Bayani Warrior Training Part IV

Posted: July 9, 2014 in General, Vendor Reviews
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This is a brief review of the Bayani Warrior (Kali) training class last night at Trophy Fitness in Addison, TX. This review series provides some insight into the program from the perspective of a student progressing through the training.

We began with footwork and fitness drills. I’ve started doing Cross Fit, but am at the very early stages of that training as well. The Bayani Warrior program is very interval-aerobic intense. I thought I was in decent aerobic shape, but as the saying does, that’s what I get for thinking. I was noticeably tired by end of class.

There is a point to this progression that I’ve alluded to in prior posts.  Kali is all about what works in the real world.  And in the real world, you are often attacked after the end of a long work day when you are tired and mentally unprepared.  It is necessary to be able to focus and perform both under mental and physical duress.  So, classes begin at 8:15 PM (after a long work day) and we do not begin training until after significant physical exertion.

Last night’s class focused on the basic stick drills of which there are ten.  I’m still a beginner, so I am working on mastering the first five.  The advanced students broke off into a separate group and the instructor worked one-one-one with the old Padawan (yeah, that’s me – I don’t qualify as a young Padawan).

There are several aspects of the stick drills that I like.

– All the combinations focus on attack-points and counters that occur in real-life altercations.

– Footwork is emphasized in all drills as the primary response to a strike; a block is employed as a backup in case footwork does not cause the strike to miss.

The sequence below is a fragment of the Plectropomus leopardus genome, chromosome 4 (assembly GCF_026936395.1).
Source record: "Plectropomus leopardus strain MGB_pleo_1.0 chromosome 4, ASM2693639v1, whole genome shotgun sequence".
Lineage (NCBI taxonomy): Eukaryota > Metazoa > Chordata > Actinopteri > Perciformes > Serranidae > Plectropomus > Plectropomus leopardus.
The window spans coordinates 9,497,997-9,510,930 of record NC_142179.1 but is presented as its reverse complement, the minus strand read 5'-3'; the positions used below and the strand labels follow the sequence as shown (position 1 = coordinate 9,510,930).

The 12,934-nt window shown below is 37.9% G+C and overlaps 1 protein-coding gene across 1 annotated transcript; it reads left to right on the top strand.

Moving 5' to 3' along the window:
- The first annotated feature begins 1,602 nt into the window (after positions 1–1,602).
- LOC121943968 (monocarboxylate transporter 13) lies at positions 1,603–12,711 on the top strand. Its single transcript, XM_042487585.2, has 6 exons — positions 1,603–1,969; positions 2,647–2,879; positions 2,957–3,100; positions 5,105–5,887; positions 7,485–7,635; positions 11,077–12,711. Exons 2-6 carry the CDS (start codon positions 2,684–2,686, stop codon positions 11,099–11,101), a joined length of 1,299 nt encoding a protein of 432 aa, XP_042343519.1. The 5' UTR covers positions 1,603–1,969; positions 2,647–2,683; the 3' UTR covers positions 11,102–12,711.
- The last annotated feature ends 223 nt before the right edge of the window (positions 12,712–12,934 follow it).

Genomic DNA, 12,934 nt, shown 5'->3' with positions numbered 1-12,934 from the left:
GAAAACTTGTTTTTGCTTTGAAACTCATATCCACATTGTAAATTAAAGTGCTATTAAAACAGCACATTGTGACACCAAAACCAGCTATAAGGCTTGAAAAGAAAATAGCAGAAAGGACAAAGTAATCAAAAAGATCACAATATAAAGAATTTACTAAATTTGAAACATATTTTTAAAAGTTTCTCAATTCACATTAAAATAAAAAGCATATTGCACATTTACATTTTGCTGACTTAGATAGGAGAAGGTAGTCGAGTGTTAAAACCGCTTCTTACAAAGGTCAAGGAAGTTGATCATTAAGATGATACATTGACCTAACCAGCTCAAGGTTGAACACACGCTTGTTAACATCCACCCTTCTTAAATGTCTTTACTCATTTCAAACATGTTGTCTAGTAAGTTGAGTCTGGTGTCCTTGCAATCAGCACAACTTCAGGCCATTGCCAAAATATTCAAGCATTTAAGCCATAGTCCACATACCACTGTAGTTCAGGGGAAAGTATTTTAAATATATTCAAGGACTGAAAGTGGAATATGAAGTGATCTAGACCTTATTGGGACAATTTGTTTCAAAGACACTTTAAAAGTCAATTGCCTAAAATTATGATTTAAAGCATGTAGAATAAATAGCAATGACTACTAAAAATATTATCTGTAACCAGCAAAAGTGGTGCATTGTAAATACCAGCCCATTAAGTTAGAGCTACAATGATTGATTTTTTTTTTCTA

– Empty-hand techniques (both strikes and covers) are used in the combinations.

– In terms of my private security work, every single stick combination applies directly to the collapsable baton, whether fully expanded or collapsed.

I really liked how the instructor talked about the philosophy behind each of the combinations and what each drill was designed to teach.  There was quite a bit of discussion on how an attacker telegraphs a strike by body and arm position.  The telegraph is used by the defender to prepare a movement/block/counter.

As always, there is great emphasis on striking the target.  This forces constant measuring of distance, which is an important skill in a real fight.  Each strike leaves a person vulnerable to a counter.  The worst outcome is to expend energy on a strike and either miss or strike ineffectively.  Energy is expended with little or no reward, and risk is greatly increased in terms of being forced to switch from attacker to defender.

Target control is reinforced by going through each drill in slow motion.  The student is required to lightly touch the actual target area to ensure correctness of the strike.

Of course, the risk in any combination drill is memorization of the individual moves and then anticipation  To counter such anticipation, the instructor worked with me in a simulated sparring environment.  We went through each combination while moving as if we were sparring.  I did not know when a strike was coming and he could not anticipate the timing of a counter.  I thought this was the best training of the evening.

I took notes on the individual moves in each of the stick combinations so that I could practice on my own at home.  This reminded me that I need to start bringing a notebook to every class.

After stick drills, the advanced students worked on empty-hand drills and class always ends with sparring.  Overall, it was another great evening of training and if you live in the D/FW area, please drop by Trophy Fitness Club in Addison on Tue. or Th. evenings to give it a try.

Thanks for spending part of your day at Texas Gun Show Review.

– Diligencia, Vis, Celeritas


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